Joseph I. Lieberman, Chair
Thomas J. Ridge, Chair
Donna E. Shalala
Thomas A. Daschle
James C. Greenwood
Kenneth L. Wainstein
Yonah Alexander, PhD
William B. Karesh, DVM
Rachel Levinson, MA
I. Lewis Libby, JD
Gerald W. Parker, DVM, PhD
George Poste, DVM, PhD, DSc
Tevi Troy, PhD
Asha M. George, DrPH, Executive Director
Robert H. Bradley, Policy Associate
John T. O’Brien, MS, Research Associate
Patricia de la Sota, Operations Manager
The Bipartisan Commission on Biodefense appreciates the efforts of the many officials who have endeavored since 2003 to emplace and operate a functional biodetection system for the Nation and thanks them for their willingness to share their original vision and current assessment. The Commission recognizes the enormous burden state and local officials bear in hosting federal biodetection systems, and thanks them for sharing their perspectives on the cost of state and local response and how that cost balances against federal investments. We thank the companies, academic institutions, national laboratories, and federal science and technology agencies that provided the Commission with their viewpoints as they continue to work diligently to develop technology that can detect evolving biological threats. We greatly appreciate the evaluation and assessment of current biodetection needs, requirements, and performance by Dr. George Poste, Dr. William Karesh, Ms. Rachel Levinson, and our other ex officio members. The Commission expresses its gratitude for the financial support our donors provide and thanks Hudson Institute for serving as our fiscal sponsor.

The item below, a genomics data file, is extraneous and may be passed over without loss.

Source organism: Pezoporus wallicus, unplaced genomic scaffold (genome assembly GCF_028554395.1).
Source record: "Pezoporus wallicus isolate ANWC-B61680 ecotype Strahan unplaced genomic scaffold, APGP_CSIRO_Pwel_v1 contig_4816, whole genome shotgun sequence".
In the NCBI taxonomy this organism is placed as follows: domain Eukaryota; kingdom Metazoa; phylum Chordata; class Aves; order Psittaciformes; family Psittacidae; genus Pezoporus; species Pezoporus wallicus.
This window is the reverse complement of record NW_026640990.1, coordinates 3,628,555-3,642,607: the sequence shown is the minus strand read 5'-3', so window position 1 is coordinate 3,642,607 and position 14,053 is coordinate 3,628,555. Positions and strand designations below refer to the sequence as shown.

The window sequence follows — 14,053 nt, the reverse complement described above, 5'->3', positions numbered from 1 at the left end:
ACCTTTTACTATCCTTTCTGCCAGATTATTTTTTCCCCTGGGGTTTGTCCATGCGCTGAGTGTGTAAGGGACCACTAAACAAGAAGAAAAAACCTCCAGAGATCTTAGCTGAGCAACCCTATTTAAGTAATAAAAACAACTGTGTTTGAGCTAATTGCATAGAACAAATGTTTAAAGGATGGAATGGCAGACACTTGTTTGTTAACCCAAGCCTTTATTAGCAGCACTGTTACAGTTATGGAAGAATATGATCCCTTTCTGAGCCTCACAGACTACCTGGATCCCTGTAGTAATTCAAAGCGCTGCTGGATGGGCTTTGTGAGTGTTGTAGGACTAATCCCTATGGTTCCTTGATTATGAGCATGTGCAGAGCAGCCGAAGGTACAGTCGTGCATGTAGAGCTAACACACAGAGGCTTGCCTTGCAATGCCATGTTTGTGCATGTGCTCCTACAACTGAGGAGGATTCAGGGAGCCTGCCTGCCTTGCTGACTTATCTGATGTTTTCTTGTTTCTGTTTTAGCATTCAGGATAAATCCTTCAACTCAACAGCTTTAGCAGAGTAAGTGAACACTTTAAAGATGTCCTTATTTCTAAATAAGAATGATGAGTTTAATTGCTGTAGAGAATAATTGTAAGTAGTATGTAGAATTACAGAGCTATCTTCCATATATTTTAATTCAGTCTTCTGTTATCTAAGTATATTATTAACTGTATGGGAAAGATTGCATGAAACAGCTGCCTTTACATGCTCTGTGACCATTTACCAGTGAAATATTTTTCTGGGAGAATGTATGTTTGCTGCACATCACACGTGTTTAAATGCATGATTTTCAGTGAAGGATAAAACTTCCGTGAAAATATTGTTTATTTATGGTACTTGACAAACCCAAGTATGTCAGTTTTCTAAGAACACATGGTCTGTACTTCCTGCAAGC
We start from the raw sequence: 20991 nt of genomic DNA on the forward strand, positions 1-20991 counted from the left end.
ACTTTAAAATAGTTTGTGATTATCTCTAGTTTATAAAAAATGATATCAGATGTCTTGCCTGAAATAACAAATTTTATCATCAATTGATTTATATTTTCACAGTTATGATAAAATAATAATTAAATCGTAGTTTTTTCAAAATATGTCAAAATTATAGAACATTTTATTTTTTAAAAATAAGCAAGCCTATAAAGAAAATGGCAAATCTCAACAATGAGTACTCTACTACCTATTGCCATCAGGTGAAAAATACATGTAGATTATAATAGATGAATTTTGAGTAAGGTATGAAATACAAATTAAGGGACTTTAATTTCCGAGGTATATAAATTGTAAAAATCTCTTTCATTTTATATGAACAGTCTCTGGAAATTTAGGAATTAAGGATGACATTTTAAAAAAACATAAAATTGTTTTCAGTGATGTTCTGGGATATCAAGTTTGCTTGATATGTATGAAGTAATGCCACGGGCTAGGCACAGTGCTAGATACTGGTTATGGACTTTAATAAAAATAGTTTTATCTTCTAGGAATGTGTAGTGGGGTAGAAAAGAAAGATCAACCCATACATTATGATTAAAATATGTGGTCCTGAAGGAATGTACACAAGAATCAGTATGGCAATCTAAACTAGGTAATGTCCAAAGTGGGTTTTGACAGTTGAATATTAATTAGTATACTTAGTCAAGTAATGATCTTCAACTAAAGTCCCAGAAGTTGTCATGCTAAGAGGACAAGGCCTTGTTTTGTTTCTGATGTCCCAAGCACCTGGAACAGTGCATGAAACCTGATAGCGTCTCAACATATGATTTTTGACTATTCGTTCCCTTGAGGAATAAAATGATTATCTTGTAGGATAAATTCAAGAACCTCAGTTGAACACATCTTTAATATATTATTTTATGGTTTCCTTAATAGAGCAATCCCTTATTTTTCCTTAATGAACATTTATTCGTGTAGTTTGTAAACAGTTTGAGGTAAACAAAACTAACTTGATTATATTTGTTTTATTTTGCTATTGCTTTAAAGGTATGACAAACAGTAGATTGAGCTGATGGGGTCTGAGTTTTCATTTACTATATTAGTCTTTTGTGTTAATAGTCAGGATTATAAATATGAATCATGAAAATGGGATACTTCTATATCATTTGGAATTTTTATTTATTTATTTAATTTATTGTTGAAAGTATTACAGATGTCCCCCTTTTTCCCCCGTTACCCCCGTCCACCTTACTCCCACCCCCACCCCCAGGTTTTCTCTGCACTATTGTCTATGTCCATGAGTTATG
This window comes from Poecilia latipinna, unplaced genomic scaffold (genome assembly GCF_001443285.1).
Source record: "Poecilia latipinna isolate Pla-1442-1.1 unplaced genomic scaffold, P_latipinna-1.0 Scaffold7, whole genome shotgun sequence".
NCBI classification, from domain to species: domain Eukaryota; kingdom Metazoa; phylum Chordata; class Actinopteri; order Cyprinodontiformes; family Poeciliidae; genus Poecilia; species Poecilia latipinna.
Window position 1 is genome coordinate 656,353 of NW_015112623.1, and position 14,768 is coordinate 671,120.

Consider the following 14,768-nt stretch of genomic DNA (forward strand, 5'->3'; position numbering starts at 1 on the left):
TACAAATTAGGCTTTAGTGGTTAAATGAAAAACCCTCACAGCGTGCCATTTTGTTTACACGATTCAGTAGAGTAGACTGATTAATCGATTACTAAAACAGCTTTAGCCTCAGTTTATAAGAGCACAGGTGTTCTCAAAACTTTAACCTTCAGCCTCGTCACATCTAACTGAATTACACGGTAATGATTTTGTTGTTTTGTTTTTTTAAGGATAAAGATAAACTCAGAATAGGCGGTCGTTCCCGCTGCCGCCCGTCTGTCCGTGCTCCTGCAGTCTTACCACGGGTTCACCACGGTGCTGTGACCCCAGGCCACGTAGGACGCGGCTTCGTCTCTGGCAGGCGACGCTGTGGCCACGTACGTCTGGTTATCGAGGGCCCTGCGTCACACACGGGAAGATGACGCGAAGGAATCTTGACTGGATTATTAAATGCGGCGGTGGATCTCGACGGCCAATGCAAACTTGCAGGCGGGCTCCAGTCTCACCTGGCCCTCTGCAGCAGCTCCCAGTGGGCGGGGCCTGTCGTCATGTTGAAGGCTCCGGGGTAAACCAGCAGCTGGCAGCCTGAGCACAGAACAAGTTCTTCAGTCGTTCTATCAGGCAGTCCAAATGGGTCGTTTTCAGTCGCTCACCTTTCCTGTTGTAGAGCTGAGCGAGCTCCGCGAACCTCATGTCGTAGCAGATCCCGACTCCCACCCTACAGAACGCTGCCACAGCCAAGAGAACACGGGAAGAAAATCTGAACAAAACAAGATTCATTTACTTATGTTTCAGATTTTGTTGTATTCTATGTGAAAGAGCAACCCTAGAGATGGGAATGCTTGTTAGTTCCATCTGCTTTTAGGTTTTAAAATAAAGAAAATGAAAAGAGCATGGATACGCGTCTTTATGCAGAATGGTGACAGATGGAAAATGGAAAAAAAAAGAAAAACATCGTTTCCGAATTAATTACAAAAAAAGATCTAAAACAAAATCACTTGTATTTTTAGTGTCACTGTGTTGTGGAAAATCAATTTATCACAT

The George W. Bush Administration established a national biodetection program in 2003 at DHS, dubbing it BioWatch. DHS spends nearly $80 million a year on this program but has never been able to consistently demonstrate its operational capability in the field. The system detects a small number of organisms with questionable accuracy and produces results up to 36 hours after a pathogen may have been present near a detector, long after responders would need to act. It is far more likely that sick people seeking treatment at hospitals will make public health and safety officials aware of a biological event well before BioWatch results are available.
The BioWatch mission is unclear and return on investment is minimal. BioWatch technology was inadequate from the outset and has not improved over the past two decades. Federal and local responses to erroneous results indicating the presence of biological agents (i.e., false positives) are also expensive and further compound the problem. It is as unreasonable to force localities hosting BioWatch systems to respond continuously to numerous false positives as it is to force DHS to sustain a deeply flawed program.
Copyright © 2021 by the Bipartisan Commission on Biodefense. All rights reserved.
Graphics and design by Factor3 Digital.
Base cover image courtesy of Shutterstock.com.
Bipartisan Commission on Biodefense. (2021). Saving Sisyphus: Advanced Biodetection for the 21st Century. Washington, DC: Bipartisan Commission on Biodefense.